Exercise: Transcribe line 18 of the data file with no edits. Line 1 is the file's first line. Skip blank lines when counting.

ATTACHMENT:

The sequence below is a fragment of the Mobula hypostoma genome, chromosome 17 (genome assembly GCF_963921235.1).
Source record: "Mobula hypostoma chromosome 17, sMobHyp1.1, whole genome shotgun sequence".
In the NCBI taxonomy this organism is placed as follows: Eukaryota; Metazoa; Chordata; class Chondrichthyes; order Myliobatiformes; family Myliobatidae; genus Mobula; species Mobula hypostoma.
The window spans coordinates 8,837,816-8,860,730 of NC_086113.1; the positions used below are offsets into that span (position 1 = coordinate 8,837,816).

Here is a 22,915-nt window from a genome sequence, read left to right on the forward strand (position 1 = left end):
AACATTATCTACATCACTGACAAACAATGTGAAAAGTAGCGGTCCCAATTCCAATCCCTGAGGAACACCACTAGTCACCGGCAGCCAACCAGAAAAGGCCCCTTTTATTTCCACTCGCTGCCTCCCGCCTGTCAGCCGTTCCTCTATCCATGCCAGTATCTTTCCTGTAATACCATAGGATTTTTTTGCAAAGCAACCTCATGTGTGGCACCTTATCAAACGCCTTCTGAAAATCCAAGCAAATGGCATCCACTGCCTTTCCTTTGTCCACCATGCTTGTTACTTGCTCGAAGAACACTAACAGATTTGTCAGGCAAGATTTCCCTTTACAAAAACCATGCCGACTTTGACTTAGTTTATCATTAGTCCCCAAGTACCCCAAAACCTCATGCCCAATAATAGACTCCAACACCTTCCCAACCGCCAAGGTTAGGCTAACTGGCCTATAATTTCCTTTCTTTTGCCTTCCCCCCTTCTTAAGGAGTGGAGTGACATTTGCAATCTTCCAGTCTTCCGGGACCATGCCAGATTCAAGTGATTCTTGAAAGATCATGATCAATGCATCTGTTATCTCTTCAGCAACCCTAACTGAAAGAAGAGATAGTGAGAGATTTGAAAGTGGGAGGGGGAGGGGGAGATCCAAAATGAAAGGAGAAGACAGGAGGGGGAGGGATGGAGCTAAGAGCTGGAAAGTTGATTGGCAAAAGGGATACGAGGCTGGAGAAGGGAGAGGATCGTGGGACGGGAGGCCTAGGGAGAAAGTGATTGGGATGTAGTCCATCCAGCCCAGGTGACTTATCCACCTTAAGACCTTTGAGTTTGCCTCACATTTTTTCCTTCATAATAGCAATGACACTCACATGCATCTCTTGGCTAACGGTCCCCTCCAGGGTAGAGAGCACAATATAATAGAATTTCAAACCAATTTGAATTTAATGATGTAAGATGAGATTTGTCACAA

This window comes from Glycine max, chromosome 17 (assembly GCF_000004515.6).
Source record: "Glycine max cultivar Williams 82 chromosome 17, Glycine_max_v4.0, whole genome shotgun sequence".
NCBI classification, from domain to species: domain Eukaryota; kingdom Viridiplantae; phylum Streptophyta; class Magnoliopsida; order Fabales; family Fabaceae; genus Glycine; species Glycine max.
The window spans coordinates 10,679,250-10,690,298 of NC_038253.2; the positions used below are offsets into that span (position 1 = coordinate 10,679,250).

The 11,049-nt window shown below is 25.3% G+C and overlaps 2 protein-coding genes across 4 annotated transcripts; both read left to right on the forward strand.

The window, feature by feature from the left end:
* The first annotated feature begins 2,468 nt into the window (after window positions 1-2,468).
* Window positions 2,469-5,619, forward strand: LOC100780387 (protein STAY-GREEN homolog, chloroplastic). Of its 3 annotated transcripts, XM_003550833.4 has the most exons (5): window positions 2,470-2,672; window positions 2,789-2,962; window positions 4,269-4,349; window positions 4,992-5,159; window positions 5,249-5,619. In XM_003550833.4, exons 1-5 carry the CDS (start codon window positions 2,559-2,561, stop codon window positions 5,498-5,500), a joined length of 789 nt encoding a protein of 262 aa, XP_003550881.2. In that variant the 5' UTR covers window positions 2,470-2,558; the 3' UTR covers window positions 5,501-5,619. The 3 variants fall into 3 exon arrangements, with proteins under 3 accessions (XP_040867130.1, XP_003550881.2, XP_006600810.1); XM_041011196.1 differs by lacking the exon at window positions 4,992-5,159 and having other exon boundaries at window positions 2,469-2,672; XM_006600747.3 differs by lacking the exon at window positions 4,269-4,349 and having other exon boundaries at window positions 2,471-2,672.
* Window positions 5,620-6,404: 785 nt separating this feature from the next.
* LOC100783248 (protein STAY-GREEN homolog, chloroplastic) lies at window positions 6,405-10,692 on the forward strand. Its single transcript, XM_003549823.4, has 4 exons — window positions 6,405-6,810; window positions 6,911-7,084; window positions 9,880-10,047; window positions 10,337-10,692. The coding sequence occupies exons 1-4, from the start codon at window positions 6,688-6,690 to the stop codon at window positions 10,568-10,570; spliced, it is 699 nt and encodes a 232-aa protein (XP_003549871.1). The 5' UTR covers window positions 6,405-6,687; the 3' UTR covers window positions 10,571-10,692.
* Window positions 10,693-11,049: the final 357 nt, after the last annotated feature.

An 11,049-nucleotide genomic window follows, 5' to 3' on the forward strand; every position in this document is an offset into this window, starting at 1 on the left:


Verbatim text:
An 11,049-nucleotide genomic window follows, 5' to 3' on the forward strand; every position in this document is an offset into this window, starting at 1 on the left: